Persistent violence often leaves neighbors feeling powerless, she said. “Communities feel like they can’t do things for themselves. They don’t have a voice. They don’t feel heard,” she said. “This effort seems to me like the people most affected by violence are standing up and saying, ‘We’re not going to take this anymore.'”

A similar awareness campaign began in Chicago in 2013 and has spread across the country with people wearing orange in June to draw attention to the scourge of gun violence. Across the country more than 90 people are shot and killed every day, according to the Wear Orange campaign.

Baltimore, meanwhile, remains gripped by its own violent spike, with 2017 on pace to be the city’s deadliest year ever. The number of homicides shot up to 344 in 2015; another 318 people were killed last year. Baltimore had not exceeded 300 annual homicides for decades before 2015.

“I’m cautiously optimistic,” Crifasi said of the ceasefire. “It indicates to me there are lots of people in Baltimore still invested in the safety and security of their communities.”

People like Bridgeford who has carried the message to Baltimore’s drug corners. She found an unexpected audience, even encouragement in the streets. “I’ve absolutely heard skepticism,” she said. “But even the skeptics are like, ‘Stay out here.'”

DCG

Pajama Boy approved: Half of high schools do away with class rankings ‘so as not to destroy teens’ confidence’

valedictorian meme

Raising a generation of special snowflakes.

From Daily Mail: At many American high schools, the graduation-day tradition of crowning a valedictorian is becoming a thing of the past. The ranking of students from No. 1 on down, based on grade-point averages, has been fading steadily for about the past decade.

In its place are honors that recognize everyone who scores at a certain threshold – using Latin honors, for example. This year, one school in Tennessee had 48 valedictorians.

About half of schools no longer report class rank, according to the National Association of Secondary School Principals.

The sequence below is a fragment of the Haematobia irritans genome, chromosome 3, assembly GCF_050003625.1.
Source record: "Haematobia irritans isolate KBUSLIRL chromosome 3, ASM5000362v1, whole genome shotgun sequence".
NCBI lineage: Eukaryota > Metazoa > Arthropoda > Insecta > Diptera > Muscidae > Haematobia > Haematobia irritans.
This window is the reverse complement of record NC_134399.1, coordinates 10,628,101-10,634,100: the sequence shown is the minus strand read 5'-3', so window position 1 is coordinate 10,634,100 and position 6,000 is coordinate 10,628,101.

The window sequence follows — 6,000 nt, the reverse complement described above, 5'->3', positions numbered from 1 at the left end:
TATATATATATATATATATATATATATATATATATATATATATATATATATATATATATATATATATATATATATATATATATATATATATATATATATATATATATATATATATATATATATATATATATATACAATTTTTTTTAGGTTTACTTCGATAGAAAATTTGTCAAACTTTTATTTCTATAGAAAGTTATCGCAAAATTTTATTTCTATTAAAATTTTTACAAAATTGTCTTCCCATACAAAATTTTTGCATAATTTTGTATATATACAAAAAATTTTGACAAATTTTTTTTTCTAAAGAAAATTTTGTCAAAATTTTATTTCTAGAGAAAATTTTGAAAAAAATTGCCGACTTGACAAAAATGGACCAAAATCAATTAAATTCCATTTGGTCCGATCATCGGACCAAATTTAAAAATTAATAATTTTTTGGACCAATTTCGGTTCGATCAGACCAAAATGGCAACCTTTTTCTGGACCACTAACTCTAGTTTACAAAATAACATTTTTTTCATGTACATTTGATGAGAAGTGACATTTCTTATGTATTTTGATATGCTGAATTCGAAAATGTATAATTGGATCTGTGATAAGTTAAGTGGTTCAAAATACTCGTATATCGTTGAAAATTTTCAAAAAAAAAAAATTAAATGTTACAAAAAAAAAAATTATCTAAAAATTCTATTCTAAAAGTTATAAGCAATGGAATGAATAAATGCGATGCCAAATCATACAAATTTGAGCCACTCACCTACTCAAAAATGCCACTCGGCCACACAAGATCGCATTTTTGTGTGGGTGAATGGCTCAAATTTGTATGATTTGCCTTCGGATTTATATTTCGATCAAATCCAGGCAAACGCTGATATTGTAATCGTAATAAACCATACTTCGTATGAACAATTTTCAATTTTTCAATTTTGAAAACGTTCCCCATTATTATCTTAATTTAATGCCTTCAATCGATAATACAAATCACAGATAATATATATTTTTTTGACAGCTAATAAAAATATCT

Administrators worry about the college prospects of students separated by large differences in class rank despite small differences in their GPAs, and view rankings as obsolete in an era of high expectations for every student, association spokesman Bob Farrace said.

There are also concerns about intense, potentially unhealthy competition and students letting worries about rank drive their course selections.

Among those weighing a change is Lancaster High School in suburban Buffalo, where students are leading an exploration of replacing valedictorian-salutatorian recognitions with the college-style Latin honors of summa cum laude, magna cum laude and cum laude.

The principal, Cesar Marchioli, said he’s neutral on the issue, though he feels for the 11th-ranked student who falls just short of the recognition awarded to the top 10 seniors honored at the annual banquet.

Graduating Lancaster senior Connor Carrow, 17, has pressed for the switch to Latin honors since his sophomore year, well before landing just out of the top 10, at No. 14, while serving as student union president and playing varsity lacrosse and hockey.

He said it’s a better fit with the school’s collaborative and cooperative ideals. ‘You’re striving for that (honor) personally, but you’re not hoping that you’re better than these other 400 people next to you,’ said Carrow.

The view was somewhat different from the No. 1 spot occupied by Carrow’s classmate Daniel Buscaglia, who also played saxophone in several performance ensembles and volunteered in his town’s youth bureau.

While he doesn’t oppose the change, Buscaglia expects the competition in high school, although it was mostly friendly, will help him at Cornell University in the fall.

Elsewhere, commenters have peppered news websites with disparaging comparisons to giving ‘participation trophies’ to avoid hurt feelings, while supporters point out the often statistically insignificant differences that separate students.

Rankings still play an important part in aspects of the college admissions process. There are scholarships for the top-ranked students, and the number of top students at colleges is factored into college rankings.